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Export event data to XEL file

SQL Server Extended Events tips

November 17, 2021 by

This article aims to provide some beneficial tips about SQL Server extended events that make it easier to create and use event sessions.

Introduction

SQL Server extended events is a performance monitoring tool that has the ability to collect various event data of the SQL Server. So that, it allows diagnosing the performance and other issues more easily. At the same time, using the SQL Server extended events provide us the following main advantages :

  • Advanced graphical user interface
  • Low resource usage and minimal performance impact on the database engine
  • Possibility to collect numerous events data

Grouping, Sorting and Aggregate event data in the Data Explorer

SQL Server extended events offer a data explorer tool that enables to view, filter, and grouping the captured data. With the help of the grouping functionality, we can arrange the rows of the collected data into groups, and we can also apply the aggregation functions (SUM, COUNT, MAX, MIN, AVG) to these fields. Assume that, we have collected executed queries data from a server and we want to detect which queries make the most physical reads. As the first step, we click the Grouping button on the toolbar.

SQL Server extended event collected data

At the same time, we can find the same option on the Extended Events menu.

Extended Event grouping menu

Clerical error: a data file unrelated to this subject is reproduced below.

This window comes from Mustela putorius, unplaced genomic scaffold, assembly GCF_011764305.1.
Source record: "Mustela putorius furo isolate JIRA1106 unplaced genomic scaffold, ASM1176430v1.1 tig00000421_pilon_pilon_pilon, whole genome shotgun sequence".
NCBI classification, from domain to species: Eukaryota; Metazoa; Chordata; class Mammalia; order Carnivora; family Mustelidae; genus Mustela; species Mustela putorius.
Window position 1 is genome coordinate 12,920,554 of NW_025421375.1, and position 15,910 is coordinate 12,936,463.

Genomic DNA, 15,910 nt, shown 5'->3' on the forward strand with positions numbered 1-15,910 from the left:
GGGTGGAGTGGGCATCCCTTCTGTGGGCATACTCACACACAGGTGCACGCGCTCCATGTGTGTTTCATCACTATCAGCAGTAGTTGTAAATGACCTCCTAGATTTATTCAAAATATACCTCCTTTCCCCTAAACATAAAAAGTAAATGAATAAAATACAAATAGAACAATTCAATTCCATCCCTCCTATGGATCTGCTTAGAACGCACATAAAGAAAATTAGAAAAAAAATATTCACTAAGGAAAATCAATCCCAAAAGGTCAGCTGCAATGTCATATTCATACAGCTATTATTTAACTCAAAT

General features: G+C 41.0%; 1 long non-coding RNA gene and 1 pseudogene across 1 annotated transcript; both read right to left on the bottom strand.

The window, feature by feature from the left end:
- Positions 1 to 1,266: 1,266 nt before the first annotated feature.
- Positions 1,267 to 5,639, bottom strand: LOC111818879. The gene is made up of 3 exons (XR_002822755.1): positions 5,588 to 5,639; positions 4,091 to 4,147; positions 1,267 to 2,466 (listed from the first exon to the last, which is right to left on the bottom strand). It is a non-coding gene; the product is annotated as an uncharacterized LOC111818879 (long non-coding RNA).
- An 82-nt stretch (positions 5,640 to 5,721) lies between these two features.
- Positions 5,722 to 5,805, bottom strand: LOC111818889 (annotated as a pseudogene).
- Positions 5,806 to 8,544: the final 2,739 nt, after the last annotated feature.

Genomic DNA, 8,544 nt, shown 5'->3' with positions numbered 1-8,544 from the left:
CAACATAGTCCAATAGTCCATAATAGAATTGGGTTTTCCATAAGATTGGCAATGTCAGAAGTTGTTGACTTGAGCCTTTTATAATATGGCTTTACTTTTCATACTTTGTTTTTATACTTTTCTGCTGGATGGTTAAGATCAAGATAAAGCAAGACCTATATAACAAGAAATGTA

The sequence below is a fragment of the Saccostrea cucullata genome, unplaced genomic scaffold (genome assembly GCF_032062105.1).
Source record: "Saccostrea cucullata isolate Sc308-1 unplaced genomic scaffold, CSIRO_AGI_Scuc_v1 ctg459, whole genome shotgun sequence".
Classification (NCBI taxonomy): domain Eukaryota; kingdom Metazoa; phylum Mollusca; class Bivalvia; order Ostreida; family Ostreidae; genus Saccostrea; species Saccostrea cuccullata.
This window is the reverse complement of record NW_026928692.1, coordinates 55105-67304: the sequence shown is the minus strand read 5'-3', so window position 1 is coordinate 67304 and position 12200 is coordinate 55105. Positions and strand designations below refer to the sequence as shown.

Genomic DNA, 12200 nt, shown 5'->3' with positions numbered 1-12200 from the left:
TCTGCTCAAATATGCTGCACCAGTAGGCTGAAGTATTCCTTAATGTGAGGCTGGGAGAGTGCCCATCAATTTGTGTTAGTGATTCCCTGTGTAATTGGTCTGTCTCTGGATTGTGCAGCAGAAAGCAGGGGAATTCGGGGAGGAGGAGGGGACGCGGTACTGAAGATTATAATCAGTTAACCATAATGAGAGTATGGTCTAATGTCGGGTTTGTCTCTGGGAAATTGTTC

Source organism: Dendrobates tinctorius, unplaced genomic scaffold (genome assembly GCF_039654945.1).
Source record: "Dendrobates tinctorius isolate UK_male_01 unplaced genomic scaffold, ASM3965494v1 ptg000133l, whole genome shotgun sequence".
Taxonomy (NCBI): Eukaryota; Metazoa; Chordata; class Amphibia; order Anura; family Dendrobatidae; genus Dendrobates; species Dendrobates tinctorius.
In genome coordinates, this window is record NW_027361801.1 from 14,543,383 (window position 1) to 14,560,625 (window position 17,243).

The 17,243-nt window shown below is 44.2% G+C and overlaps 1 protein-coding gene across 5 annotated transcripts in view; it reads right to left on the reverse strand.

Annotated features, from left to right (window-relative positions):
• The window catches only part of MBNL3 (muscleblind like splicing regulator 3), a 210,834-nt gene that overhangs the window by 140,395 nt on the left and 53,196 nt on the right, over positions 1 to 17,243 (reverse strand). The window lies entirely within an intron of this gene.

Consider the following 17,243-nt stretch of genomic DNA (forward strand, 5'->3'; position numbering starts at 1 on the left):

After clicking the Grouping button a window will appear and we can select the fields that we want to group. In this window, we select only the statement field from the Available columns list and send it into the Columns grouped on list. So the captured data will be grouped according to each query. Also, the number of the queries each group contains will be shown in parentheses next to the query text.

Extended event data aggregation

As we can see, this data view does not help us to make meaningful performance analysis, solely we can see how many times a query has been executed. We can find the Aggregation button on the toolbar and we can calculate different aggregation types for the non-grouped fields. After clicking the button, the Aggregation window will appear. In this window, we will select the SUM aggregation type for the physical_reads fields. So that, the total physical read values will be shown for each statement group. And finally, we will sort each grouped query statement in descending order.

Aggregation window of the extended event

After clicking the OK button, the sum of the physical reads for each query will be shown.

Summarize the event data

The system_health event session

The system_health session is the default extended event session of the SQL Server and it starts automatically when the database engine starts. We can use this event to monitor the following issues: